Add slides

254 views
218 views

Published on

Published in: Technology, Economy & Finance
0 Comments
0 Likes
Statistics
Notes
  • Be the first to comment

  • Be the first to like this

No Downloads
Views
Total views
254
On SlideShare
0
From Embeds
0
Number of Embeds
0
Actions
Shares
0
Downloads
2
Comments
0
Likes
0
Embeds 0
No embeds

No notes for slide

Add slides

  1. 1. LU p230 onwards… Multilevel modeling: A brief Introduction Many kinds of data have a hierarchical or clustered structure. Multilevel models recognise the existence of such data hierarchies by allowing for residual components at each level in the hierarchy. For example, a two-level model which allows for grouping of child outcomes within schools would include residuals at the child and school level. Thus the residual variance is partitioned into a between-school component (the variance of the school-level residuals) and a within-school component (the variance of the child-level residuals). The school residuals, often called ‘school effects’, represent unobserved school characteristics that affect child outcomes. It is these unobserved variables which lead to correlation between outcomes for children from the same school. Traditional multiple regression techniques treat the units of analysis as independent observations. One consequence of failing to recognise hierarchical structures is that standard errors of regression coefficients will be underestimated, leading to an overstatement of statistical significance. Statistical Analysis of our data Our statistical analysis of the survey data was carried out in several steps: (A) Conventional Analysis of SBDC Responses using the Logit Model Before analyzing the DBDC data using MLM we have first carried out conventional analysis of the Single Bound Dichotomous Choice data first using logistic regression.
  2. 2. Those who gave a negative response to the payment principle question (Q39) were recognised as protest bids and excluded from the analysis. The dependent variable in this model is the ‘yes’ and ‘no’ response (binary data) to whether a respondent will pay the initial bid as a monthly WWTF. In the logistic regression of the SBDC responses we found that apart from pcy and bid none of the other explanatory variables were significant. The equation we get is: Li = ln (Yi / 1- Yi) = 2.007 + -.039 bid + .001 pcY (B) Using MLM to estimate WTP from DBDC data The random effects at Level 2 may contain up to six terms. We have a variance term associated with the intercepts, one with the slope of BID, one with the slope of PCY, one for the variance between slope of BID and the intercept, one for the variance between slope of PCY and the intercept and one for the variance between slope of BID and the slope of PCY. The MLM analysis was carried out on LISREL 8.30. On running the software program we found that there is no significant estimated variance between the response variable and BID and the insignificant terms were omitted. The best model is given as equation (7.38) (7.38) Li = ln (Yi / 1- Yi) = 1.20881 + (0.38446) (0.00154) -0.01946BID (0.00021) + 0.00013PCY The final model includes PCY and BID as explanatory variables and significant first order interactions. We get the median WTP as equal to Rs 93.74. Note that the variance in the model has been divided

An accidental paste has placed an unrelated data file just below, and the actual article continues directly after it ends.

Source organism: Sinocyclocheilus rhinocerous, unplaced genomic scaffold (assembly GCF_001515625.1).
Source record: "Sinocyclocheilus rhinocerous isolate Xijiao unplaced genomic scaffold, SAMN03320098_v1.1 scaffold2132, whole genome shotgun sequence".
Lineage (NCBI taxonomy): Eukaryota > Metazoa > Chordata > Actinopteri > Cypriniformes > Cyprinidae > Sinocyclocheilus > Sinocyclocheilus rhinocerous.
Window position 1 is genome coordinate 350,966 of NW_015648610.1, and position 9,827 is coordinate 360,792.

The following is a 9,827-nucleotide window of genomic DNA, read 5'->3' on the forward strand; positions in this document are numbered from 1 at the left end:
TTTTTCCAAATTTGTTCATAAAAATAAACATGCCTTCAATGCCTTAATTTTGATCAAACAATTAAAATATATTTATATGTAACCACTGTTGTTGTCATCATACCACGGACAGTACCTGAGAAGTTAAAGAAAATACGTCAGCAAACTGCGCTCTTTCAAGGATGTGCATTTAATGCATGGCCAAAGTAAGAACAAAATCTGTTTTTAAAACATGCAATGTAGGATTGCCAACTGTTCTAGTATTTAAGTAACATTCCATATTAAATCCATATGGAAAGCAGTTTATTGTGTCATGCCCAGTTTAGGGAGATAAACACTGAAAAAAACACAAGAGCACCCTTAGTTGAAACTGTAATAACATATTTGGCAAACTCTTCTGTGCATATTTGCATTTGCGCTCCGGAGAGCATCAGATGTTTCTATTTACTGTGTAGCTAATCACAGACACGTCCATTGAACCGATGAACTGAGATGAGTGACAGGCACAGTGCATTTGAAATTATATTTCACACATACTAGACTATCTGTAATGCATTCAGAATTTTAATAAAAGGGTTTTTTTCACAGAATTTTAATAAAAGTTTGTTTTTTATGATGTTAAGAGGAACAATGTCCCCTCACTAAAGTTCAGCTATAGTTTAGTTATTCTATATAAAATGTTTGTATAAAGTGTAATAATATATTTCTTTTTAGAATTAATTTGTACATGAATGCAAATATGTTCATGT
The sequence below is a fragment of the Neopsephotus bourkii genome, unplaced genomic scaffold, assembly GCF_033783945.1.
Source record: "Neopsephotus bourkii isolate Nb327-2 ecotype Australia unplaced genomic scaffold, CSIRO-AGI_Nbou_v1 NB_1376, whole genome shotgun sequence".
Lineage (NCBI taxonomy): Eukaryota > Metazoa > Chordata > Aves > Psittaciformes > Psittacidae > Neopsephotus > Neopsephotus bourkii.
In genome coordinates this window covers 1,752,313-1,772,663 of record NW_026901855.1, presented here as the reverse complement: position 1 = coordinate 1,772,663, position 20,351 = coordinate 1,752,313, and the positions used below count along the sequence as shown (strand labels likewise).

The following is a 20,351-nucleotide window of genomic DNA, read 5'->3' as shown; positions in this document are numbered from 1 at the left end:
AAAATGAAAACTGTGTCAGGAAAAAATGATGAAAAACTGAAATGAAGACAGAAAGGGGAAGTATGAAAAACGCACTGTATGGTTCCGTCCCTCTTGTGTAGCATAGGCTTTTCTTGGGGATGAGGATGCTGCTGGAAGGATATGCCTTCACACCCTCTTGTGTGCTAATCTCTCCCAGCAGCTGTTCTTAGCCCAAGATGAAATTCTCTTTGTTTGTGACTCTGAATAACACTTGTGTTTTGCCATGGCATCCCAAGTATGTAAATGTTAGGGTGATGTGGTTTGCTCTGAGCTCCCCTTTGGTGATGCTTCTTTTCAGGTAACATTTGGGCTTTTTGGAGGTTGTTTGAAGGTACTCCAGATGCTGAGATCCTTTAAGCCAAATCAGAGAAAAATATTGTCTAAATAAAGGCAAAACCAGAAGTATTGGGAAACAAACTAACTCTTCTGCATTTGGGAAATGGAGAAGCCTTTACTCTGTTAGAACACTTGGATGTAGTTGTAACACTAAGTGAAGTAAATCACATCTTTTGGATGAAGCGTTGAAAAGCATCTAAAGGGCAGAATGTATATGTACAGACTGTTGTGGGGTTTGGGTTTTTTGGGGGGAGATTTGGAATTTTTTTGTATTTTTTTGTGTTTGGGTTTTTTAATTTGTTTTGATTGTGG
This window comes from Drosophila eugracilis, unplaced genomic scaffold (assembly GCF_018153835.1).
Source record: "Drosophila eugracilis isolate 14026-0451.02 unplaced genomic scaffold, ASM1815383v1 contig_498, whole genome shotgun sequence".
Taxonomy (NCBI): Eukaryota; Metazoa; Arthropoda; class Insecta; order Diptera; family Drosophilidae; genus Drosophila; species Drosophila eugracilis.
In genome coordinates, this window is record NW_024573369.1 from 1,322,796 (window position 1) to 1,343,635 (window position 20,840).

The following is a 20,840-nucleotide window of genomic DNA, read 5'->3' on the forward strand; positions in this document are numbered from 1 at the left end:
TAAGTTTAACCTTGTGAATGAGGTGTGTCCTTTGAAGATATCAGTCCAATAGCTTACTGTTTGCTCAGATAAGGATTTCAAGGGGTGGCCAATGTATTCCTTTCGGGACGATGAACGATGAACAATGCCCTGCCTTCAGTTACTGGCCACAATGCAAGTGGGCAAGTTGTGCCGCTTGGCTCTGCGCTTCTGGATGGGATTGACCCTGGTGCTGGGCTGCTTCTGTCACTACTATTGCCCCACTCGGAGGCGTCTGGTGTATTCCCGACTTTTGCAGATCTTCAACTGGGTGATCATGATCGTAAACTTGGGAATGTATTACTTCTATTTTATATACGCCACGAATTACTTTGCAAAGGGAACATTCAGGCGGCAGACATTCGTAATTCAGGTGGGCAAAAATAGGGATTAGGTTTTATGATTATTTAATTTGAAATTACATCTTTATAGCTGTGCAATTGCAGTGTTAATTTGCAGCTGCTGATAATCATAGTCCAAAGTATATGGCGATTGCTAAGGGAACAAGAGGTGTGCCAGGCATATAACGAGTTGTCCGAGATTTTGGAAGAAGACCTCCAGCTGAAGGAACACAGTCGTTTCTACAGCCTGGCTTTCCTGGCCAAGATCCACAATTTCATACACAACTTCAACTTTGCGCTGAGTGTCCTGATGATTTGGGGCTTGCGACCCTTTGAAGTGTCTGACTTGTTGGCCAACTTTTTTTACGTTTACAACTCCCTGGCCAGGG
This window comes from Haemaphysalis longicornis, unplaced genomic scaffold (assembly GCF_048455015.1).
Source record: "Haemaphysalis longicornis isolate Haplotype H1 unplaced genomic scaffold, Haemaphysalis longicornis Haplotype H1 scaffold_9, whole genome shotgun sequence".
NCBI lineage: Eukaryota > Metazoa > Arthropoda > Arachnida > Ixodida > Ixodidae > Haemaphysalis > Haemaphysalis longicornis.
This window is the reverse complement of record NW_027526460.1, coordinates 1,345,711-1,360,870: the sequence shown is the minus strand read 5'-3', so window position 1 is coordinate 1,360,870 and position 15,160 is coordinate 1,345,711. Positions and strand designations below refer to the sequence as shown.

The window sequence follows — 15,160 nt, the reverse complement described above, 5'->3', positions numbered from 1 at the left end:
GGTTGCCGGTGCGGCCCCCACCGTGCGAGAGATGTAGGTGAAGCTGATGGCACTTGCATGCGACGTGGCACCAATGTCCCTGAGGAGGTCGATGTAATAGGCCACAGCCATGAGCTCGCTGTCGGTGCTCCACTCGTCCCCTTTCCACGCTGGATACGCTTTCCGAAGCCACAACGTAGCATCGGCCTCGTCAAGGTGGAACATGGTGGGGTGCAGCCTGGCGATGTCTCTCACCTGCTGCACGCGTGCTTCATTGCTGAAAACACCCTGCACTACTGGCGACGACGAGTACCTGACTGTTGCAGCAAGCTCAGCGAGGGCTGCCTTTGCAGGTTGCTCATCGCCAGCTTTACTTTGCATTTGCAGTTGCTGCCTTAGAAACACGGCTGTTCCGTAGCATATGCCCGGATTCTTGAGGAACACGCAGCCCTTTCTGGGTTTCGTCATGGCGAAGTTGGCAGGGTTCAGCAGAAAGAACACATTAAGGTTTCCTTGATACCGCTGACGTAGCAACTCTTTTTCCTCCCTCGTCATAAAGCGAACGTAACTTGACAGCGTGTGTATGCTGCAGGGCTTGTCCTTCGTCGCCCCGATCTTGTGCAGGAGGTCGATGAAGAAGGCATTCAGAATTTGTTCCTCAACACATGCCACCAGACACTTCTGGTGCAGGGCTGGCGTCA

3. 3. between individual effects and effects due to different mean responses to each bid amount offered. The multilevel model is therefore a correct representation of the information gathered in the CV study, as it models the natural hierarchy present in the data. This also shows that the multi-level approach requires more thoughtful interpretation than OLS equivalents (Bateman and Langford 1999) Our Use of MLM method MLM is the appropriate approach for analyzing DBDC data since it provides the opportunity to study variation at different levels of the hierarchy. The DBDB data generated by the CV survey is essentially hierarchical in character. It is a three level model with responses at level 1, individuals at level 2, and initial bid level presented at level 3. However in carrying out the MLM exercise we are principally concerned with estimating the E(WTP) using DBDC data and separating out effects due to the design of the response structure from those due to individuals. Consequently in this study we have only considered a two-stage hierarchy with responses nested within individuals by defining the former as level-1 variation and the latter as level-2. Moreover for modeling the 3 level hierarchical data the number of initial bids should be large which we did not have. Since we found pcY and bid as the only significant variables in the analysis of the SBDC data these were included in the estimation of WTP. The multilevel model we have estimated is: LOGIT ki= a + bBIDki+cPCYki + viBIDki + wiPCYki + ui + eki, PCY = per capita income of the household of the respondent wi = allows random slopes, vi ~ N (0, σ2v)